In January 2010, People staff writer, Steve Helling, visited Haiti after a devastating earthquake hit killing thousands and leaving many children abandoned. During his time there, Helling worked at a clinic treating cholera-stricken infants and found out that 13 babies had been abandoned.
He was so moved by the experience that he decided to ask his wife, Emma, about adopting the abandoned infants. He told her, “If I could adopt all these kids, I’d do it.”
Her response was shocking. She said, “I’ve been looking into it. It takes a long time, but it can be done.”
People Magazine shares more:
The difficult process took more than two years. Finally, in December 2013, the Helling children came home – and the challenges really began. By then, the oldest child was 7; the youngest two were still in diapers. “The first weeks were a blur of extreme highs and lows,” Helling writes. “We struggled to meet the emotional needs of all six kids. We sometimes had trouble communicating. I packed on 30 lbs. and occasionally had trouble getting out of bed.”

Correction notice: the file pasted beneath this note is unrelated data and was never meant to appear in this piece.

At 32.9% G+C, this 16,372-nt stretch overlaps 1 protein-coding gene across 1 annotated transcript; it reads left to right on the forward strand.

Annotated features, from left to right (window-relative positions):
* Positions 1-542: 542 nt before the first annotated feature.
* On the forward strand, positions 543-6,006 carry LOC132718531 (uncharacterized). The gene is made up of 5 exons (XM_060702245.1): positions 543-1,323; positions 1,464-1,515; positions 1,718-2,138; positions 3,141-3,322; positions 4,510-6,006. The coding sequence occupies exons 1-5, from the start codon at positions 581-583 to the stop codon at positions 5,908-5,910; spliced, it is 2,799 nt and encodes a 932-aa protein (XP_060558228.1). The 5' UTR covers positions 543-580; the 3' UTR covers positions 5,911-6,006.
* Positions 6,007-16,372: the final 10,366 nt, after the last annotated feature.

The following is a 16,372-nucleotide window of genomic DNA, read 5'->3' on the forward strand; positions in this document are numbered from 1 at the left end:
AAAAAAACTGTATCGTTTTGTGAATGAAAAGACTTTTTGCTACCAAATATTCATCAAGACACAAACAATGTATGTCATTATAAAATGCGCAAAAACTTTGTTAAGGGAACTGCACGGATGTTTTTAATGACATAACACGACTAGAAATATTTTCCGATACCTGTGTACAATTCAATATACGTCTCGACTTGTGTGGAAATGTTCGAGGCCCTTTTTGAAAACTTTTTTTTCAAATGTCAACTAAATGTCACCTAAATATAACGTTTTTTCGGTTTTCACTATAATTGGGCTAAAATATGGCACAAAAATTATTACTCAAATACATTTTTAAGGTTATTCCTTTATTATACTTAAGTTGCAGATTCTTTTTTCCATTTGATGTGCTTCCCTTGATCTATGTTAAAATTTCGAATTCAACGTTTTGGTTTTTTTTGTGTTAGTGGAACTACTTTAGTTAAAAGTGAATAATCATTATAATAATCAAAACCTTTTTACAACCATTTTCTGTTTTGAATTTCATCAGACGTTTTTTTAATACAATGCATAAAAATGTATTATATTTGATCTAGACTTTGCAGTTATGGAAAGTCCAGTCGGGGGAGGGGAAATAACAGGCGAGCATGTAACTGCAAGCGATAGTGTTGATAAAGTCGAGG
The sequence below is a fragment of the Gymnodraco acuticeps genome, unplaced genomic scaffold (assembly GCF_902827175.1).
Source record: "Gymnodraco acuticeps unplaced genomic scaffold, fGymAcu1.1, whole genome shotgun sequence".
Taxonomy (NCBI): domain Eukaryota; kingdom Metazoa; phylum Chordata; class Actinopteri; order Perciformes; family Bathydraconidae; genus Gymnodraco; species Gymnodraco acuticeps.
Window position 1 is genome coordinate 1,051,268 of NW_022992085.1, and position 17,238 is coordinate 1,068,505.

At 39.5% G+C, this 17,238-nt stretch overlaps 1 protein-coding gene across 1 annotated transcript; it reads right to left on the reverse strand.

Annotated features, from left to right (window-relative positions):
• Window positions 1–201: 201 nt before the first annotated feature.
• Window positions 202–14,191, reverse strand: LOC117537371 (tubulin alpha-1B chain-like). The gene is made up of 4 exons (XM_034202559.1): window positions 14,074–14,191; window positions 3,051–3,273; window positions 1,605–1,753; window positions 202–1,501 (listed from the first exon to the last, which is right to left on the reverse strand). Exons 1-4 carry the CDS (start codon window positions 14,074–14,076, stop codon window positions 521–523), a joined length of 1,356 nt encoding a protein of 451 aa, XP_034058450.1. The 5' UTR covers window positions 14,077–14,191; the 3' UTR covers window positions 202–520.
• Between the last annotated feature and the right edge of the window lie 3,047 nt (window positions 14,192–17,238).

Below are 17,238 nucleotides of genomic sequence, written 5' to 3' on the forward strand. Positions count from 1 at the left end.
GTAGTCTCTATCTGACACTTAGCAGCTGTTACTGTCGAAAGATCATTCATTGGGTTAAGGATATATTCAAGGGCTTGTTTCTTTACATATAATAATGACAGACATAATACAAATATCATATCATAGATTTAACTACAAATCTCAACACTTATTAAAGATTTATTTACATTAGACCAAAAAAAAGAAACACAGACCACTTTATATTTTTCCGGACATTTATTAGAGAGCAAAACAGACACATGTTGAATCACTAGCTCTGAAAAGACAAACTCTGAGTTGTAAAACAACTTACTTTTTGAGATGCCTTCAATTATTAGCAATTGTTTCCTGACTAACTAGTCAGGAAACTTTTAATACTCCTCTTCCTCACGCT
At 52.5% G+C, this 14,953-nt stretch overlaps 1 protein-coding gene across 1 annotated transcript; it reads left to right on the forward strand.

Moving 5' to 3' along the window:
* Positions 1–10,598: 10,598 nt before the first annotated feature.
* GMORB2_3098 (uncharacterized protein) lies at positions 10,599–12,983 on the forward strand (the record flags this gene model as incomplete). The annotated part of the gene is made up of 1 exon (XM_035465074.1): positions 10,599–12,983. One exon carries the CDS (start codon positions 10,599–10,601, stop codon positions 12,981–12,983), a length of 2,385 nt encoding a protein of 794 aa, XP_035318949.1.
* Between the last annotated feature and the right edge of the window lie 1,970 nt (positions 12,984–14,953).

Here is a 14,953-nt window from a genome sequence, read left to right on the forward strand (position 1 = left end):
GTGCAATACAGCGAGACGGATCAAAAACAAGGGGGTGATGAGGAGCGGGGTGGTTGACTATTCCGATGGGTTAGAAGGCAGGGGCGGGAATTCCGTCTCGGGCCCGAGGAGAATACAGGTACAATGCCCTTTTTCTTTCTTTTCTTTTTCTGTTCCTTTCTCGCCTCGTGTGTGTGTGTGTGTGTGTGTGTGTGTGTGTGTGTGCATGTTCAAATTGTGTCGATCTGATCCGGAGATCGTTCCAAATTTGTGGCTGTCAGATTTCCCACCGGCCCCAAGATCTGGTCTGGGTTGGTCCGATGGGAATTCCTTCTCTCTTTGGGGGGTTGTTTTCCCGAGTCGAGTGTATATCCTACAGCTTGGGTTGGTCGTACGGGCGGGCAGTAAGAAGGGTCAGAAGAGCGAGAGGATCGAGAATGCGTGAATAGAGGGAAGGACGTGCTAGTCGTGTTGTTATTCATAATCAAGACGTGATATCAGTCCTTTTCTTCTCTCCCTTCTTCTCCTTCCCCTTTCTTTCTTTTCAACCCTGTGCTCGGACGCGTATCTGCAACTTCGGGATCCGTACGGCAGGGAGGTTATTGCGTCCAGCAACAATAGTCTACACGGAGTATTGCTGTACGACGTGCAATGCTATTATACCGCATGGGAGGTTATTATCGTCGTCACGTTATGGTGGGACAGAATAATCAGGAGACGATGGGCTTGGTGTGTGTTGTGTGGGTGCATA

The Hellings slogged through the first few months, hardly noticing that things had imperceptibly began to improve. The children learned English; they began to go to school. Their unique personalities began to emerge. More important, everyone began to bond.
On a family trip to the beach last July, Helling was hit with another moment of clarity. “Emma and I looked at each other. We were happy again,” he writes. “Our days were exhausting, but they felt like accomplishments rather than battles. We had successfully taken apart our family of four – and emerged as a family of eight.”
As the Helling family begins their second year living together, Steve and Emma hope that they’ll be able to instill their values in all six of their children. “We took a leap of faith, and found the rewards far outweighed the sacrifices,” he writes. “Comfort is overrated; it’s sometimes necessary to take risks. We’re trying to teach that lesson to our kids.”
Before the 2010 earthquake 400,000 children (approximately one of ten children) were living in an orphanage, and every year the Haitian government approves 1,500 adoptions. Most of these adoptions occur through American and Canadian agencies and usually cost adoptive parents thousands of dollars. This is why it is critical that pro-lifers continue supporting adoption efforts, not only in the United States, but also around the world.